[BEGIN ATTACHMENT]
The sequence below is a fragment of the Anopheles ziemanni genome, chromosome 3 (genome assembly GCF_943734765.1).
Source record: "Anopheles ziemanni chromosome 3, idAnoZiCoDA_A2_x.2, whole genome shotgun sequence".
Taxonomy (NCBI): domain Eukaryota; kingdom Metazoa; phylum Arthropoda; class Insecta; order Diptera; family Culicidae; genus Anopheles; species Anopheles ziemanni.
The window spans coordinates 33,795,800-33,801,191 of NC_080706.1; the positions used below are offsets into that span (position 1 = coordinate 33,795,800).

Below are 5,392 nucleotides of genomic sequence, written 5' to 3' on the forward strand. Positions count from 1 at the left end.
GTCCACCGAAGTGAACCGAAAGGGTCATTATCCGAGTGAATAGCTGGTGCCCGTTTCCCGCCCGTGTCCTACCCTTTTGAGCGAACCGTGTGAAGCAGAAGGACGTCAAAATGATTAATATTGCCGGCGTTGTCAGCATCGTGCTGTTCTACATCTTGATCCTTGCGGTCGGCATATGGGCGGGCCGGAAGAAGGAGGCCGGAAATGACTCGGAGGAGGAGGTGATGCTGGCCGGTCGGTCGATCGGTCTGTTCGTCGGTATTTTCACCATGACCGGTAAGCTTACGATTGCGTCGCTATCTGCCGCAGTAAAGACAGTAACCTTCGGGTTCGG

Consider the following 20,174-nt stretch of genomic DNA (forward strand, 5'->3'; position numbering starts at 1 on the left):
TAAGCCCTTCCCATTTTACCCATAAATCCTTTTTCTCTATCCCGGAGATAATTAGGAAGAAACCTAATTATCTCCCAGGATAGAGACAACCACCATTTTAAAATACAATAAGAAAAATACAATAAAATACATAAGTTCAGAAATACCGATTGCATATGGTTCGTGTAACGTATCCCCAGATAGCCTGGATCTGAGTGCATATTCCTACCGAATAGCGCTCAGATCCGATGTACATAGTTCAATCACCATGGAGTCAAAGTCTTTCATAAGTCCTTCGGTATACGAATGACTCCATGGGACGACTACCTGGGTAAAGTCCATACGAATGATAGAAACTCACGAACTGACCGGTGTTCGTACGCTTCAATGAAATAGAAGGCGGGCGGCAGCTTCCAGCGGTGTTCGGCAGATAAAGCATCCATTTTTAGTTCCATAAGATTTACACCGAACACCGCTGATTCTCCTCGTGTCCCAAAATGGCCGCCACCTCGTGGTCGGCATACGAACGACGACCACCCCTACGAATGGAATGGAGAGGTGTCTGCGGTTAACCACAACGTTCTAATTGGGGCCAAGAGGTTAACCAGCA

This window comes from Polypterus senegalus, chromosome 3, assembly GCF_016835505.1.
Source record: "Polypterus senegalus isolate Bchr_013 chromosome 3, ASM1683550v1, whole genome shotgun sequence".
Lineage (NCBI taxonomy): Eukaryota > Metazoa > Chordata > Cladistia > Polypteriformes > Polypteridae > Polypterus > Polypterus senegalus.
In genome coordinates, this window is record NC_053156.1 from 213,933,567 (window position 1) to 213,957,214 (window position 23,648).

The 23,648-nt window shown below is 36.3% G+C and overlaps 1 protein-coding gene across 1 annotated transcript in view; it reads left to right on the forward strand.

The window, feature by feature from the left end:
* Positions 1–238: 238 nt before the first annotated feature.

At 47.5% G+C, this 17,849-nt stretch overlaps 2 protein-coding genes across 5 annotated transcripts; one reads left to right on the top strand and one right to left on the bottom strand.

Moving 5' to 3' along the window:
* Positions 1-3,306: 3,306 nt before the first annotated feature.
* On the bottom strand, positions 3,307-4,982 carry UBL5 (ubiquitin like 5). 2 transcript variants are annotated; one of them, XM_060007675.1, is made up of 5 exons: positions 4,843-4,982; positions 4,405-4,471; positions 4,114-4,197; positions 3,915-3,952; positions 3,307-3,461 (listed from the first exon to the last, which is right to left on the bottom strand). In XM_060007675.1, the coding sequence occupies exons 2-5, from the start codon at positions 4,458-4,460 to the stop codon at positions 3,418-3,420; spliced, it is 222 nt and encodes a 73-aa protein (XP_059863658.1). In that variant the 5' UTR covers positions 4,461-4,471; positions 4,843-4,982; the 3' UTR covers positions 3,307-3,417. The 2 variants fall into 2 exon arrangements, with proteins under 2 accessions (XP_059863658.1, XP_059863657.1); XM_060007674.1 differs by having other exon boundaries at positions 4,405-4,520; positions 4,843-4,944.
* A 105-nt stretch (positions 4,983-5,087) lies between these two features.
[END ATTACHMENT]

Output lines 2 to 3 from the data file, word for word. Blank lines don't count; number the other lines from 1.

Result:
Source record: "Anopheles ziemanni chromosome 3, idAnoZiCoDA_A2_x.2, whole genome shotgun sequence".
Taxonomy (NCBI): domain Eukaryota; kingdom Metazoa; phylum Arthropoda; class Insecta; order Diptera; family Culicidae; genus Anopheles; species Anopheles ziemanni.